Written by Jun Mercado, OMI ELECTIONS2013 Hits: 254
No doubt, we have entered into a political season. Political ‘epals’ proliferate and each candidate tries not only to beat the law and the regulations set by the COMELEC but also to ‘out-perform’ his/her opponent.
An interesting phenomenon during the electoral season is the spread, akin to virus, of all kinds of peace covenant signing by candidates, COMELEC, security sectors (PNP and the AFP) and Civil Society Organizations (CSO). The peace covenant proclaims to all sundry that they shall adhere to peaceful, honest, and fair elections. Media people, as if on cue, click all their cameras and tape recorders to cover the ‘historic event’, especially when the opposing candidates shake hands with their ‘million dollar’ smile.
The comedy about the whole ‘ritual’ is the fact that even before the ink dries up, the candidates and their coteries of ‘supporters’ including witnesses and sponsors go back to their usual ways, without even bothering to know what it means to have peaceful, honest and fair elections.
There are two levels in our electoral ‘comedy’. The first level deals with the projection of the public persona that is GOOD and BEAUTIFUL. On this level belong the rituals of peace covenant signing, ribbon cutting, and all kinds of feasting and celebrations.
The other level is the tumble, the ‘pragmatic’ and often ‘amoral’ sphere of winning elections. Here belong all trickeries not only to ‘destroy’, isolate and beat the other candidates at all cost but also to win or make ‘compliant’ the people and instrumentalities that should guarantee honest and fair elections.
In real life, people make distinction between ‘propaganda’ and reality. Propaganda is a projection of an image that may or may not be true. Often, they are projections of a reality that is not there or ‘NOT YET” there. People concoct propaganda either to deceive people with malice or simply to ‘sell’ products to people to get them dreaming as they attempt to escape their present travails.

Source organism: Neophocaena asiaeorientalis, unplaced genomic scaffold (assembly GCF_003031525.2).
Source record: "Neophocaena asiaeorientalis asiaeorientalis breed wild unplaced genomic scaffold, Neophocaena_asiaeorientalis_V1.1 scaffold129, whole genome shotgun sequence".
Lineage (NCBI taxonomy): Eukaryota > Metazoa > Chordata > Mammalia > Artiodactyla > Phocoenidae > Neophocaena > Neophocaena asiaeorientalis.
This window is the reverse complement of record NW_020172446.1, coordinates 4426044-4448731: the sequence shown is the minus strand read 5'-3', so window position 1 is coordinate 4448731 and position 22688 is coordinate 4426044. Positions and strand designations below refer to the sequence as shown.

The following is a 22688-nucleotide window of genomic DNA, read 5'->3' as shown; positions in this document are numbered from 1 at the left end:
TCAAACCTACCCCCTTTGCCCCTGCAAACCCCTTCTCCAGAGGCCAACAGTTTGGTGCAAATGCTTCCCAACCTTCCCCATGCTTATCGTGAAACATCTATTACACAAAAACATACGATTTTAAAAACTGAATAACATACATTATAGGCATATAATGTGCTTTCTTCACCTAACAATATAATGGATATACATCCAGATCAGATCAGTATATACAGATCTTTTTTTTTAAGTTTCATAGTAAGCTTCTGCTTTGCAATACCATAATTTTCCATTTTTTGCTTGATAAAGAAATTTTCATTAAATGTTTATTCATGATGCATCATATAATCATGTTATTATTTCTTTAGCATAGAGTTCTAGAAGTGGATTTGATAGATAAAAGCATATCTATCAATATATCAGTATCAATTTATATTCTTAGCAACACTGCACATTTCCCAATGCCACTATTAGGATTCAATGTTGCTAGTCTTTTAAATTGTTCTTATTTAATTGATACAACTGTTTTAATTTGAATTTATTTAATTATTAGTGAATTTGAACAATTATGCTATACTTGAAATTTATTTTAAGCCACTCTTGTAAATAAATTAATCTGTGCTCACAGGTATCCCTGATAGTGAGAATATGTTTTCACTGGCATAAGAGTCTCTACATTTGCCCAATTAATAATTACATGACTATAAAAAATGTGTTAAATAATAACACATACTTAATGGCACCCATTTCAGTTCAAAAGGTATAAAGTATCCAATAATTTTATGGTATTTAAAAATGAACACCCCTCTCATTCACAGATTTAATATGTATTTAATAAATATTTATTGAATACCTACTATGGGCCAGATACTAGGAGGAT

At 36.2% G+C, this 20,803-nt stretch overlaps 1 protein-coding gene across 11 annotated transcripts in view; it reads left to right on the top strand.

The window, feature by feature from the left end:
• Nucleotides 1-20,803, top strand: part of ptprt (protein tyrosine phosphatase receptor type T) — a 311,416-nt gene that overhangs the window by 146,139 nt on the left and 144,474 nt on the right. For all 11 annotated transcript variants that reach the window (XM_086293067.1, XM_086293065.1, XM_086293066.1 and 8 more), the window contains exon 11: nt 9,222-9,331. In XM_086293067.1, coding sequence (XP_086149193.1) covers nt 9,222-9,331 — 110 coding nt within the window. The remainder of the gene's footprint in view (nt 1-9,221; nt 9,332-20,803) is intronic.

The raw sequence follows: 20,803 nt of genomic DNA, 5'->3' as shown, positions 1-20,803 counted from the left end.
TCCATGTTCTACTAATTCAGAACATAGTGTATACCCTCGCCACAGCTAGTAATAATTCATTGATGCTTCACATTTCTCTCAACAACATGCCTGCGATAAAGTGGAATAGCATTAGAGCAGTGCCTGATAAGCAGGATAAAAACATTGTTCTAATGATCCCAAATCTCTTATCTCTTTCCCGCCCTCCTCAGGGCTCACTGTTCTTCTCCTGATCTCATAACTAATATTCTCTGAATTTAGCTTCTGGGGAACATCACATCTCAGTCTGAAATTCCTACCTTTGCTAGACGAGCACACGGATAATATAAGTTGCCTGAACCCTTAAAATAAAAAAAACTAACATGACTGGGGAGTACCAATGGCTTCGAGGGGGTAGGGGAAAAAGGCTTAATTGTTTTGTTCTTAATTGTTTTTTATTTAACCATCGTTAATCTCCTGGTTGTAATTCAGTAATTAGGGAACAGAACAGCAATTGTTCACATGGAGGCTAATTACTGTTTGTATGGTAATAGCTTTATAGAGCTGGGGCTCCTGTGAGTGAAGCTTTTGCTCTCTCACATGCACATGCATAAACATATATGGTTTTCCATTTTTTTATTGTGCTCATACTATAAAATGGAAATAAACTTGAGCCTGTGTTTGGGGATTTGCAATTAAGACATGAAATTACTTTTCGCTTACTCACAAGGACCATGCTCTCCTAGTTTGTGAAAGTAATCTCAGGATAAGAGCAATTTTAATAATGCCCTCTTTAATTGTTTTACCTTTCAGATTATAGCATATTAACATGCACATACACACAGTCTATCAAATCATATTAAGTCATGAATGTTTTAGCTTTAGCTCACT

People say propaganda is good so long as you recognize that they are propaganda. They can be ‘hard sell’ of a product or a person and they do not matter so long as you are able to sell... Everything becomes wrong when you begin believing your own propaganda!
On the other hand, reality is what is really there. They may be harsh facts of life like ‘unemployment’, ‘discrimination’, ‘landlessness, poverty, infant and maternal mortality rates, etc.
I believe candidates and political parties need NOT promise heavens… but they and their political parties need to address real problems that ordinary people face daily in their lives. The late Senator Ka Pepe Diokno captured these as ‘FOOD, JOB, JUSTICE and FREEDOM’. It is a simple slogan but that slogan is still valid today.
In short, elections can only be meaningful to real people if they deal with putting nutritious food on the table, providing jobs, doing justice to the poor and the oppressed, and enhancing freedom of our people to choose their leaders and to free them both from local and foreign domination.
In a similar way, there is a real danger, that the present fad of peace covenant signing can, simply, be a propaganda or a comedy. Unless our candidates, political parties and the people and the instrumentalities that guarantee peaceful, honest and fair elections put their hearts and deeds where their mouths are, the ritual simply becomes another form of comedy.
Definitely, there is the need to articulate in a covenant signing what we do treasure in our hearts and what we are committed to do during this electoral season. Our claims for peaceful, honest and fair elections are, often BOLD, but our deeds are, terribly, lacking. In the true weighing of our values and belief, it is our deeds that proclaim where our hearts and political will truly are. CUIDATE!
Follow Fr. Eliseo Mercado on Twitter @junmeromi.